There are two kinds of fear: the kind no sane person would pay for and the kind millions of people line up for.
The former comes from actual threats. Imagine someone attacked you on the street or a car almost ran you over. You would experience a rush of adrenaline from the fight or flight response, a sort of high. This feeling is pleasurable for some people, but no one can savor it when they believe their life is in danger.
Then there is the type of fear people pay for: thrills that scare you without presenting any physical threat. Think haunted houses, horror movies, roller coasters and scary video games. These horrors provide a controlled environment where people can enjoy the same rush of adrenaline and high that comes from real threats.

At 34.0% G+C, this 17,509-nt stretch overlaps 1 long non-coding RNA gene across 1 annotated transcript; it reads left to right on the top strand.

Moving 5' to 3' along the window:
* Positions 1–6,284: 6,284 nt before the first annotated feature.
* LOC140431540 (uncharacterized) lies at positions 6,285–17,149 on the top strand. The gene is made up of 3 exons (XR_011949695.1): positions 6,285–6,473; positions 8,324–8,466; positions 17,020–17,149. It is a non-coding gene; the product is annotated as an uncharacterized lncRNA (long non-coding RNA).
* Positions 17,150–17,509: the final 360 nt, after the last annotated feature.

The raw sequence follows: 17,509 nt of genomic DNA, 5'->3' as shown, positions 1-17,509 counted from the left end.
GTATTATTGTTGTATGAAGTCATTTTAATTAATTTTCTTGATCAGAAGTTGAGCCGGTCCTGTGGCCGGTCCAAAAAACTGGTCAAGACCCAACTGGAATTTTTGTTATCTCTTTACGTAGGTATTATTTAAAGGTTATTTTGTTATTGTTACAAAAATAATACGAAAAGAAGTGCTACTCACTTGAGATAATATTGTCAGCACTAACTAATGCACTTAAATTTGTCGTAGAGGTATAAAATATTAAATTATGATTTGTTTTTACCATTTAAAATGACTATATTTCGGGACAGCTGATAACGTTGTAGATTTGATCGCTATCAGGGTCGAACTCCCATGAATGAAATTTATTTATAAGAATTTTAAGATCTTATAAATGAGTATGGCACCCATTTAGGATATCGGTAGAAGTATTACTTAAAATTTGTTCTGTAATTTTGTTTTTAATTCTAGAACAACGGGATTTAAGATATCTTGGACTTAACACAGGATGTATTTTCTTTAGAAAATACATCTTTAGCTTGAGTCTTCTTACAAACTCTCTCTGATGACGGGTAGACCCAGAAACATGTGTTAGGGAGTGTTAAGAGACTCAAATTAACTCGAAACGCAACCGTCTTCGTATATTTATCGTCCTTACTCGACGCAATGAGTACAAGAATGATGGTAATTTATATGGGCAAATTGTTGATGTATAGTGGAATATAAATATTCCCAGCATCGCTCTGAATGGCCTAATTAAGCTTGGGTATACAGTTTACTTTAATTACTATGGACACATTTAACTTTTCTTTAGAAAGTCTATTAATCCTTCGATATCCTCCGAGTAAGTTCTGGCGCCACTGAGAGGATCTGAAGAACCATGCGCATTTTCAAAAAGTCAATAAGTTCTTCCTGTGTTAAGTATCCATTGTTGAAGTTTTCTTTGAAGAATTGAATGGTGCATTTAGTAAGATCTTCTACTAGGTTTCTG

Some people love these thrills while others scoff at the idea of paying good money for something that might give them nightmares for days. It’s not only about personality and preference, though. The people who line up to get scared might have different brain chemistry, according to research from Vanderbilt University.
When we experience scary or thrilling situations, our brains release dopamine, a chemical that can act as a reward. Some people get more of a kick from this release than others, sociologist Margee Kerr told The Atlantic. They feel more pleasure because their brain is keeping the chemical around lounger.
For these people, the high is worth paying for. What they might believe is only a preference or personality trait can also be a neurological privilege. It’s something they can be grateful for, especially around Halloween.